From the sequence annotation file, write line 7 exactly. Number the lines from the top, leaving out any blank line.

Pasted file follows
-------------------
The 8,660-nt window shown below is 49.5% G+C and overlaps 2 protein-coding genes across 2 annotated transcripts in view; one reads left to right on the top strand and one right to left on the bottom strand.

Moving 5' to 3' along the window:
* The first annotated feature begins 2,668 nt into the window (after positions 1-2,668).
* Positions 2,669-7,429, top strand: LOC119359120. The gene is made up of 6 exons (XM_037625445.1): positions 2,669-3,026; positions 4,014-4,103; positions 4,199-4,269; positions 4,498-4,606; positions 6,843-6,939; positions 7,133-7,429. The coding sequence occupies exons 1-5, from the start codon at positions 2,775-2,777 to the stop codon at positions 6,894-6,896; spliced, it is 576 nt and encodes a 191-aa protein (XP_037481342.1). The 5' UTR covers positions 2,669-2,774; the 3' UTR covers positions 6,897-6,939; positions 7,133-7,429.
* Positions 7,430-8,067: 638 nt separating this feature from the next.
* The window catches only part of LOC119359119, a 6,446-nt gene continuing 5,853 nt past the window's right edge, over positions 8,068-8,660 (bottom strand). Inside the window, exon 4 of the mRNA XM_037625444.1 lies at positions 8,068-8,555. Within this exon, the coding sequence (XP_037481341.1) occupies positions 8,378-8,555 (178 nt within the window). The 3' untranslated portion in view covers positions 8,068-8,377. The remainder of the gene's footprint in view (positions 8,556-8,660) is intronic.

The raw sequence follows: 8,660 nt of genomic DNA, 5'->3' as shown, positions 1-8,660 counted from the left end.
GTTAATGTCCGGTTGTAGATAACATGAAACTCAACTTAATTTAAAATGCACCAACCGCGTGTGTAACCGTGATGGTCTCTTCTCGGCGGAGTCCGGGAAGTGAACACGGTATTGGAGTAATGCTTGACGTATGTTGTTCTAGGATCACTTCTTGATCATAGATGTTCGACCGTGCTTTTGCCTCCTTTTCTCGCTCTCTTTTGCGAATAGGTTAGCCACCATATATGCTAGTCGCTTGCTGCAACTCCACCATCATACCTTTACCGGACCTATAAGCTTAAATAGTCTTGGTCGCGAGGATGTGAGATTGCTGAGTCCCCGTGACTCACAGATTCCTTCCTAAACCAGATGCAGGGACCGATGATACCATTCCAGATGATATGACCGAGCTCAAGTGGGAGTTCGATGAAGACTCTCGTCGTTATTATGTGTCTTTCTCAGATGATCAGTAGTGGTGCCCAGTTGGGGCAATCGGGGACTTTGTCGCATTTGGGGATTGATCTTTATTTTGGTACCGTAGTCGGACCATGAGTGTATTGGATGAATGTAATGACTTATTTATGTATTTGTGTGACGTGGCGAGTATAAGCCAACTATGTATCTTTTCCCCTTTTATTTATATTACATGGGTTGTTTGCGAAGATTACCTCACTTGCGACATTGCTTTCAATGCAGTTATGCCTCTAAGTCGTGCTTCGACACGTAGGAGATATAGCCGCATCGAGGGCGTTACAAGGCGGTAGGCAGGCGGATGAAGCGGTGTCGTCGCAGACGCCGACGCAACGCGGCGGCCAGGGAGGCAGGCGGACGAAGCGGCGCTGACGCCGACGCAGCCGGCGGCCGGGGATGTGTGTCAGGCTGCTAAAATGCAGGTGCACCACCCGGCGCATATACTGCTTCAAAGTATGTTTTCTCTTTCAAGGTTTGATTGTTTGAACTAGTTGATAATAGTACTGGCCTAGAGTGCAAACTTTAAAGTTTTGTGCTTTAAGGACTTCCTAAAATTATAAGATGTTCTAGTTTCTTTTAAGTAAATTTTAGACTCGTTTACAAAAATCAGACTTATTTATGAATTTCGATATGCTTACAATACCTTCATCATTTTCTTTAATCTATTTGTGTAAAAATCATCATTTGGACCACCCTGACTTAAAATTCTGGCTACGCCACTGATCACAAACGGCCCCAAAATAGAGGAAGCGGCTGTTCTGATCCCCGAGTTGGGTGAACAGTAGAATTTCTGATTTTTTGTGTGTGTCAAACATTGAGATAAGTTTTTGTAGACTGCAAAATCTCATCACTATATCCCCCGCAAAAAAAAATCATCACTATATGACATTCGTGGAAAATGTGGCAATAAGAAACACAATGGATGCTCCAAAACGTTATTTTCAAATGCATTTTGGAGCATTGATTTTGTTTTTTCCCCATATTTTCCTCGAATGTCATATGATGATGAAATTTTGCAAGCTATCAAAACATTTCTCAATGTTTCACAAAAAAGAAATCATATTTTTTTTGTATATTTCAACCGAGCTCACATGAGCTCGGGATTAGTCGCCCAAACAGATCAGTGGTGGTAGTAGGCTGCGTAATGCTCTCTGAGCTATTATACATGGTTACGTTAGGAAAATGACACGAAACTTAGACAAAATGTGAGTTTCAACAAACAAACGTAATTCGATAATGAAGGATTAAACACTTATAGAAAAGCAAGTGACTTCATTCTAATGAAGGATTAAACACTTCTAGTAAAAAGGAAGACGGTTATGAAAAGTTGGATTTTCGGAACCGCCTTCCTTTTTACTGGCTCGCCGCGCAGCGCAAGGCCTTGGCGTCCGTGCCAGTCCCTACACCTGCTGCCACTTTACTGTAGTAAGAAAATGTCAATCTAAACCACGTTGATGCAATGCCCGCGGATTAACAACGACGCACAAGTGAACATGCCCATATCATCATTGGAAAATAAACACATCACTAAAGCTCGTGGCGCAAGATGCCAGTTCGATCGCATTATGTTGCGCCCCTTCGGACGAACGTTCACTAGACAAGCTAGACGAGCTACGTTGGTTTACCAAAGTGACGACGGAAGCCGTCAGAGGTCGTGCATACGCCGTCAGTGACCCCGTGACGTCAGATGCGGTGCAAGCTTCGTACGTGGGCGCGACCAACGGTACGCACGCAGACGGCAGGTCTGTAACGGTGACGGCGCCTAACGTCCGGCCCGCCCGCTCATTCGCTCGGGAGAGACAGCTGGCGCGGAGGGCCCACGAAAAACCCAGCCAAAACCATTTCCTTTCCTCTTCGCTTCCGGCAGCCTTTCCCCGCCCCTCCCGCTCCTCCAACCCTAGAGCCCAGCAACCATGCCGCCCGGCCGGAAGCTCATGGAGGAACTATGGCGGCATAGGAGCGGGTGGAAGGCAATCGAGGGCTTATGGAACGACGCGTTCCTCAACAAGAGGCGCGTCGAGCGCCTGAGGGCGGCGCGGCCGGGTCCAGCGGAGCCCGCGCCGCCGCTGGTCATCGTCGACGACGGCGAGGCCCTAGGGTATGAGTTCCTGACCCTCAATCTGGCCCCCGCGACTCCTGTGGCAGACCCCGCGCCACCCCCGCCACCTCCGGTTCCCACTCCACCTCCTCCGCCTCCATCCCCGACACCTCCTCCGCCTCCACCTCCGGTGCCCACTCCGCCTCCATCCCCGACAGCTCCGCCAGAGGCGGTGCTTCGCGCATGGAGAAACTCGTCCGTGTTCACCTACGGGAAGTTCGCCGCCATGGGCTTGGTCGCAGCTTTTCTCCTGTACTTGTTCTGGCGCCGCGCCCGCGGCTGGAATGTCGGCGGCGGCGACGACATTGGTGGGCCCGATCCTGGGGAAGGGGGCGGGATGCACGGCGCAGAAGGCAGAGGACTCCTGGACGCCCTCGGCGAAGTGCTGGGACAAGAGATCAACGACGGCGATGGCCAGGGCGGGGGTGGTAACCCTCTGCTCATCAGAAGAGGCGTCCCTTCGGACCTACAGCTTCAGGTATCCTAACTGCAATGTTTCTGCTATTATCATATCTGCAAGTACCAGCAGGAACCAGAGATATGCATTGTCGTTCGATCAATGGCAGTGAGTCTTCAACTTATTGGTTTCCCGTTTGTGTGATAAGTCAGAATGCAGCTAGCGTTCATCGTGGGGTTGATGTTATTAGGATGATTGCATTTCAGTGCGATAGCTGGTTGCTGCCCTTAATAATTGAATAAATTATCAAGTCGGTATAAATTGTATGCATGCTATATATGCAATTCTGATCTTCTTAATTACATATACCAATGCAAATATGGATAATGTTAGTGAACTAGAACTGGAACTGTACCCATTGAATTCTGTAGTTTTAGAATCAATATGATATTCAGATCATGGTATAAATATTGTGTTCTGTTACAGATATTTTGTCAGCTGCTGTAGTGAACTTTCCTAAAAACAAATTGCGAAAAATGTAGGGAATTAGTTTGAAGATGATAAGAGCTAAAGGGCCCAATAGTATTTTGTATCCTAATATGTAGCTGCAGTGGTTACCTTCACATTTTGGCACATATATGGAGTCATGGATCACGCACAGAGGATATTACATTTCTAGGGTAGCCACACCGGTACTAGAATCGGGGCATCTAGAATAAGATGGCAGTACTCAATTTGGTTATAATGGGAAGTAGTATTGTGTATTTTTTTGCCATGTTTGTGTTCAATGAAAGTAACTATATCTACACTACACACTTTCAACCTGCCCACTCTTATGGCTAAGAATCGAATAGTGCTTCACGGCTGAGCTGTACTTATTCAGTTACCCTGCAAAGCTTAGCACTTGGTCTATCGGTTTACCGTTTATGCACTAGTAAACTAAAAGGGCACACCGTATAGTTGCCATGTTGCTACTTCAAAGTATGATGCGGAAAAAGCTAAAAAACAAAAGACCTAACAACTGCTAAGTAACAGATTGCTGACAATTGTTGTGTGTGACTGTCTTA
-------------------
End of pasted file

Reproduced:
The raw sequence follows: 8,660 nt of genomic DNA, 5'->3' as shown, positions 1-8,660 counted from the left end.